I write this with a pounding, lack-of-caffeine headache, combined with jet lag, making it difficult to concentrate enough to type this first sentence. It’s hard to explain how different, in all kinds of ways, it is here and in the camps from back home, the beaches of Southern California. For starters, it’s only 9:30am, and it’s already 95 degrees here. Secondly, they don’t have diet coke or diet pepsi at this moment in this hotel in the capital. By this time, I would have already drank five glasses full of ice-cold perfection. I complain, but it’s really not that big of a deal. It’s my 19th trip out here, and the big culture shock really happens when I start my journey back home.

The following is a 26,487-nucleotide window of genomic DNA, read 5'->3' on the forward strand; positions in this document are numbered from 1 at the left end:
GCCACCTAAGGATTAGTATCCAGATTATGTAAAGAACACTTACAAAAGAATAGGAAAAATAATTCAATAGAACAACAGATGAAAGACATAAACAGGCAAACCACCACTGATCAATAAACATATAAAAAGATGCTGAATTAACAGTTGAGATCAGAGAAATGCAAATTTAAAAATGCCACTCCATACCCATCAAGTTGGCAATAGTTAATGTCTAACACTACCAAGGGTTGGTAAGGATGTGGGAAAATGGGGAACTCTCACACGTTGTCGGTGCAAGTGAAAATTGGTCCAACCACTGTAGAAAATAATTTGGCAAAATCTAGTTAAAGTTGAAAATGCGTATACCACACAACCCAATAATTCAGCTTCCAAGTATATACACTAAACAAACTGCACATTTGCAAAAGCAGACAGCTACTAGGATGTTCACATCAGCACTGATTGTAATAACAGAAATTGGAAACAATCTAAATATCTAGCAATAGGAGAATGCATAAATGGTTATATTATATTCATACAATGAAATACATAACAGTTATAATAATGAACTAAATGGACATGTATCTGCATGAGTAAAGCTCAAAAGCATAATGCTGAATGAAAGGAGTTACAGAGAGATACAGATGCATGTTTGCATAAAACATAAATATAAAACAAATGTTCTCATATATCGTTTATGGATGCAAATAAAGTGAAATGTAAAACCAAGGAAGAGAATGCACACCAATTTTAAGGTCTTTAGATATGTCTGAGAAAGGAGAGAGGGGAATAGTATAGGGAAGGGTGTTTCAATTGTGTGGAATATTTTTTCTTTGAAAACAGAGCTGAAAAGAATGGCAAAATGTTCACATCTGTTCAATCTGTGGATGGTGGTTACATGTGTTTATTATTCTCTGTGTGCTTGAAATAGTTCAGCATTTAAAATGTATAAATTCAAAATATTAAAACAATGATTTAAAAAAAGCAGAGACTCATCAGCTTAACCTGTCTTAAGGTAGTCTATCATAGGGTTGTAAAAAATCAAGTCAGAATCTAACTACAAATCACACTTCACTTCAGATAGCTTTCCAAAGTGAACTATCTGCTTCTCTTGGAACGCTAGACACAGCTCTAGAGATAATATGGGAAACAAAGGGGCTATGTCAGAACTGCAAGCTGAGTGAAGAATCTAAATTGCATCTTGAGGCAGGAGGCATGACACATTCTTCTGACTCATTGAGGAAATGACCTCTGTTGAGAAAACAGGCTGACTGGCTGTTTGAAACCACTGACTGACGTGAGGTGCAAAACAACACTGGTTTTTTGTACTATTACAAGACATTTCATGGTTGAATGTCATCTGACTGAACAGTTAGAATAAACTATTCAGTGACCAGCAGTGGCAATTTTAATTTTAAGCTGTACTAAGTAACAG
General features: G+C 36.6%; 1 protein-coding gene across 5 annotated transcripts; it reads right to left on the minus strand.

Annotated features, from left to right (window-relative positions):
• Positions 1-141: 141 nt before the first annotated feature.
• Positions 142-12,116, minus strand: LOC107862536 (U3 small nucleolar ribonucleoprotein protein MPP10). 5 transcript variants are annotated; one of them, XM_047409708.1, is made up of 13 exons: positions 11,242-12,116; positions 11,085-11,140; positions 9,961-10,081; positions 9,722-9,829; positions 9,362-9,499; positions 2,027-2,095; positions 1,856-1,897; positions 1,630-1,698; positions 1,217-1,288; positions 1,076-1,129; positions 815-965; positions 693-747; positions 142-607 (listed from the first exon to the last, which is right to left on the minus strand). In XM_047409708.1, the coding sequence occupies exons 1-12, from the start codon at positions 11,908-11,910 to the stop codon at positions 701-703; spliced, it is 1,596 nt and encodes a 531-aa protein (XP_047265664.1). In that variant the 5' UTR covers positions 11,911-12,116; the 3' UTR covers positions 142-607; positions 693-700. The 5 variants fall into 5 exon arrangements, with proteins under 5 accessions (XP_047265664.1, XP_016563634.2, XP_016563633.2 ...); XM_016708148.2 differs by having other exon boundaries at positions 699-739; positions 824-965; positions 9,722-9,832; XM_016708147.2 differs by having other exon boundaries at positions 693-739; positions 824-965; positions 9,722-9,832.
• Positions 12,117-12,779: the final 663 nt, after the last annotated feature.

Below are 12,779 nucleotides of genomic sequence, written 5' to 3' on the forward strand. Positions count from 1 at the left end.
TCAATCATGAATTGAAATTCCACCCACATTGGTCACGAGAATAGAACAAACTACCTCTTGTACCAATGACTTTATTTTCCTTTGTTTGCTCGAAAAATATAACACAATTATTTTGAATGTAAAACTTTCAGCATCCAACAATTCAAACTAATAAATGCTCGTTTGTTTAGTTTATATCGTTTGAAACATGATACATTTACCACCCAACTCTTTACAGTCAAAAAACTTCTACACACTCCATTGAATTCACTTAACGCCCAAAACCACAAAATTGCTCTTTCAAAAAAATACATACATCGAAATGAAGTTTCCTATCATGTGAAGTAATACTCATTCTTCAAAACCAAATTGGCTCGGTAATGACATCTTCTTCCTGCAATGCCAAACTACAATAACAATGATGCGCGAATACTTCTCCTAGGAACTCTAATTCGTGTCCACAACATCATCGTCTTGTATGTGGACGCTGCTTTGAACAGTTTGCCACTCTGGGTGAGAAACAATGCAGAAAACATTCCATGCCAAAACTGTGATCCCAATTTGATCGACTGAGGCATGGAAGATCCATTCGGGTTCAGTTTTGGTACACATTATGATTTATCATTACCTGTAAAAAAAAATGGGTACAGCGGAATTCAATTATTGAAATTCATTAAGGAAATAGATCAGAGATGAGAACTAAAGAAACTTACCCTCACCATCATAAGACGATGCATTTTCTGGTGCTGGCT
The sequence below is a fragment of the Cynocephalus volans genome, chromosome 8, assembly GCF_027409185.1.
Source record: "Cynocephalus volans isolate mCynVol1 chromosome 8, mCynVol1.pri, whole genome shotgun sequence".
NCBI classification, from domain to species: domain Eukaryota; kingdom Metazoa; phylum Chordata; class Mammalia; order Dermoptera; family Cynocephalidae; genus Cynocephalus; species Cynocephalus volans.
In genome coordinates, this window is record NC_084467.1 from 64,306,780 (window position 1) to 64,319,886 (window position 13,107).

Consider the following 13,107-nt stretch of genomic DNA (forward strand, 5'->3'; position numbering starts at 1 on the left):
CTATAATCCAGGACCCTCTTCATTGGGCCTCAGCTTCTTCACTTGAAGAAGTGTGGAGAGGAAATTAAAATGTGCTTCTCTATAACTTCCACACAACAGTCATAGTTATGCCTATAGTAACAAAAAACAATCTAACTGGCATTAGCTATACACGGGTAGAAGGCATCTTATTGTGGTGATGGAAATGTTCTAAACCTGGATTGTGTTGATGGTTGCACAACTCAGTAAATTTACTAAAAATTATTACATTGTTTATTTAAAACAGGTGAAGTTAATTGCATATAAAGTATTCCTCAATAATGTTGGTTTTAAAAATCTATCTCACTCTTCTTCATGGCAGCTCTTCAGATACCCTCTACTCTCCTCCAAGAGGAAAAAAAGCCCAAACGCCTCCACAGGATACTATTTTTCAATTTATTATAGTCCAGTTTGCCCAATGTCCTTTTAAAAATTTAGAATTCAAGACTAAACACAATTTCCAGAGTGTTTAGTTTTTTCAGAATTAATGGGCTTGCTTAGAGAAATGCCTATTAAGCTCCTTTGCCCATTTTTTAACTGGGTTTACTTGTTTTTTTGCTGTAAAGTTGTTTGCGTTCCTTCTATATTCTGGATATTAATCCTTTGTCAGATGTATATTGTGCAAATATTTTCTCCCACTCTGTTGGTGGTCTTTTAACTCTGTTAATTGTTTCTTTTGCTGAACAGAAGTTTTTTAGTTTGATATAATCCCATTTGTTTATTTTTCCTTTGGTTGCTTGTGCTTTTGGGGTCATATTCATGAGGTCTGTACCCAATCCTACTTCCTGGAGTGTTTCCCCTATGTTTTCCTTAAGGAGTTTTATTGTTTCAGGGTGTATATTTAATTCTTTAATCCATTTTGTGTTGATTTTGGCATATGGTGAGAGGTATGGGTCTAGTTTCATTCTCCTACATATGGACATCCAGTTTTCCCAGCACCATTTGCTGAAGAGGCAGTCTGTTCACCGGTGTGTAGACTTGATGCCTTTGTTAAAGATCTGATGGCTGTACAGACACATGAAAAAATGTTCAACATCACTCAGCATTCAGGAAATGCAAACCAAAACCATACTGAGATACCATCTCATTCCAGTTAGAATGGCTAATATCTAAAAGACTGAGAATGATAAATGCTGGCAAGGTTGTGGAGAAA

On the way back, as soon as I land at the Paris airport, I am hit full-on by the overabundance of…everything! There is food of all kinds, expensive clothes, electronics, and many diet sodas to choose from. They do cost more than $5 each for a tiny bottle, but still.
In 2012, I traveled with 17 Darfuri refugees from eastern Chad to Iraqi Kurdistan. I would look at their faces, as we walked in the airports in Ethiopia and Turkey, and I could not imagine what kind of shock they were going through.
There were so many “shock” moments in Erbil, Iraq. Our guys ate big plates full of food at 5 star buffets. They went swimming in a huge, beautiful pool. They listened and were mesmerized by a classical piano player. Now comes Sweden, and it’s hard to imagine the types of moments it will bring. The weather will be one of the first things to hit them. Many have been telling me, “Don’t worry, it will be summer.” But I think Sweden summer is just a bit different than edge-of-the-Sahara summer.